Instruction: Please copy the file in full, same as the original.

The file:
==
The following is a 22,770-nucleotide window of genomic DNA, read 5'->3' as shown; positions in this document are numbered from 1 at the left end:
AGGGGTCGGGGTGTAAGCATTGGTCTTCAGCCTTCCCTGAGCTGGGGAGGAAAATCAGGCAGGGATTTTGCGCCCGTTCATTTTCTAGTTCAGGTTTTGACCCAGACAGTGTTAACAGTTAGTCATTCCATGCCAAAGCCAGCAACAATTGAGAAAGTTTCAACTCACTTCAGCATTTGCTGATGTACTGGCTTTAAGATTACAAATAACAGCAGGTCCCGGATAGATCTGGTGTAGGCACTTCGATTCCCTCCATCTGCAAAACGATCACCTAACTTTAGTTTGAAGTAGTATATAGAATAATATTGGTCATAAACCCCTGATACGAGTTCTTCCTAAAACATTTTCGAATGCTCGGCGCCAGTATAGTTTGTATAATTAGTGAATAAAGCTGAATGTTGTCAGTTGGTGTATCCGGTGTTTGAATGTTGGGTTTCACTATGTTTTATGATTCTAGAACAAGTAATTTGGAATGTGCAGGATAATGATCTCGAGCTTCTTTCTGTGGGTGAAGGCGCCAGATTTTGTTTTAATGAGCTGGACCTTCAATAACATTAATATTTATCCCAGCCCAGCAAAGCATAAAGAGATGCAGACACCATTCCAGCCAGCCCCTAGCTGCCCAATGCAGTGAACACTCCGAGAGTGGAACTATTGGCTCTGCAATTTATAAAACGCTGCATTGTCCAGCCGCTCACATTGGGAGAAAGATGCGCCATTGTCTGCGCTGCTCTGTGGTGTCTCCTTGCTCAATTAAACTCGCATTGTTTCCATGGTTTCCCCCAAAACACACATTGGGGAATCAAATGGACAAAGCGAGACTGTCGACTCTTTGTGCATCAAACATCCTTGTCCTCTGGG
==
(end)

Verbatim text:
The following is a 22,770-nucleotide window of genomic DNA, read 5'->3' as shown; positions in this document are numbered from 1 at the left end:
AGGGGTCGGGGTGTAAGCATTGGTCTTCAGCCTTCCCTGAGCTGGGGAGGAAAATCAGGCAGGGATTTTGCGCCCGTTCATTTTCTAGTTCAGGTTTTGACCCAGACAGTGTTAACAGTTAGTCATTCCATGCCAAAGCCAGCAACAATTGAGAAAGTTTCAACTCACTTCAGCATTTGCTGATGTACTGGCTTTAAGATTACAAATAACAGCAGGTCCCGGATAGATCTGGTGTAGGCACTTCGATTCCCTCCATCTGCAAAACGATCACCTAACTTTAGTTTGAAGTAGTATATAGAATAATATTGGTCATAAACCCCTGATACGAGTTCTTCCTAAAACATTTTCGAATGCTCGGCGCCAGTATAGTTTGTATAATTAGTGAATAAAGCTGAATGTTGTCAGTTGGTGTATCCGGTGTTTGAATGTTGGGTTTCACTATGTTTTATGATTCTAGAACAAGTAATTTGGAATGTGCAGGATAATGATCTCGAGCTTCTTTCTGTGGGTGAAGGCGCCAGATTTTGTTTTAATGAGCTGGACCTTCAATAACATTAATATTTATCCCAGCCCAGCAAAGCATAAAGAGATGCAGACACCATTCCAGCCAGCCCCTAGCTGCCCAATGCAGTGAACACTCCGAGAGTGGAACTATTGGCTCTGCAATTTATAAAACGCTGCATTGTCCAGCCGCTCACATTGGGAGAAAGATGCGCCATTGTCTGCGCTGCTCTGTGGTGTCTCCTTGCTCAATTAAACTCGCATTGTTTCCATGGTTTCCCCCAAAACACACATTGGGGAATCAAATGGACAAAGCGAGACTGTCGACTCTTTGTGCATCAAACATCCTTGTCCTCTGGG